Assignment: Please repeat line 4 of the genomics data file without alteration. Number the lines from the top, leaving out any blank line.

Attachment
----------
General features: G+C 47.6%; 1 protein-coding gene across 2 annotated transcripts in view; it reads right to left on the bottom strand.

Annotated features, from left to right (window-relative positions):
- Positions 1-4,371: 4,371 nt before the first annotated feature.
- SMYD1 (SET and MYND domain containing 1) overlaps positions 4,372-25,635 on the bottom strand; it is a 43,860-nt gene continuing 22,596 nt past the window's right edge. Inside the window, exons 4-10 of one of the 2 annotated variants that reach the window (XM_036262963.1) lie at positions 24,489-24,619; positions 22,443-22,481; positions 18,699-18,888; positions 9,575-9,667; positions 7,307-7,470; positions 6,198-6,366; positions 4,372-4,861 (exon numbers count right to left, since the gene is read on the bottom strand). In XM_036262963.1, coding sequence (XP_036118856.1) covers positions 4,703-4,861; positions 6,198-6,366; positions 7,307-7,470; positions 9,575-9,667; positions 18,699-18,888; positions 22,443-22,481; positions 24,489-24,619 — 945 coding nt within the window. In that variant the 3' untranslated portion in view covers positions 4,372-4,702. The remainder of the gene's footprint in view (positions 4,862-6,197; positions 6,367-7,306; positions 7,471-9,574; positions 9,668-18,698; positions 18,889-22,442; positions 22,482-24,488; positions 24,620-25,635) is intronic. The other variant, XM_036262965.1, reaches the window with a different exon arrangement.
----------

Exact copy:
- SMYD1 (SET and MYND domain containing 1) overlaps positions 4,372-25,635 on the bottom strand; it is a 43,860-nt gene continuing 22,596 nt past the window's right edge. Inside the window, exons 4-10 of one of the 2 annotated variants that reach the window (XM_036262963.1) lie at positions 24,489-24,619; positions 22,443-22,481; positions 18,699-18,888; positions 9,575-9,667; positions 7,307-7,470; positions 6,198-6,366; positions 4,372-4,861 (exon numbers count right to left, since the gene is read on the bottom strand). In XM_036262963.1, coding sequence (XP_036118856.1) covers positions 4,703-4,861; positions 6,198-6,366; positions 7,307-7,470; positions 9,575-9,667; positions 18,699-18,888; positions 22,443-22,481; positions 24,489-24,619 — 945 coding nt within the window. In that variant the 3' untranslated portion in view covers positions 4,372-4,702. The remainder of the gene's footprint in view (positions 4,862-6,197; positions 6,367-7,306; positions 7,471-9,574; positions 9,668-18,698; positions 18,889-22,442; positions 22,482-24,488; positions 24,620-25,635) is intronic. The other variant, XM_036262965.1, reaches the window with a different exon arrangement.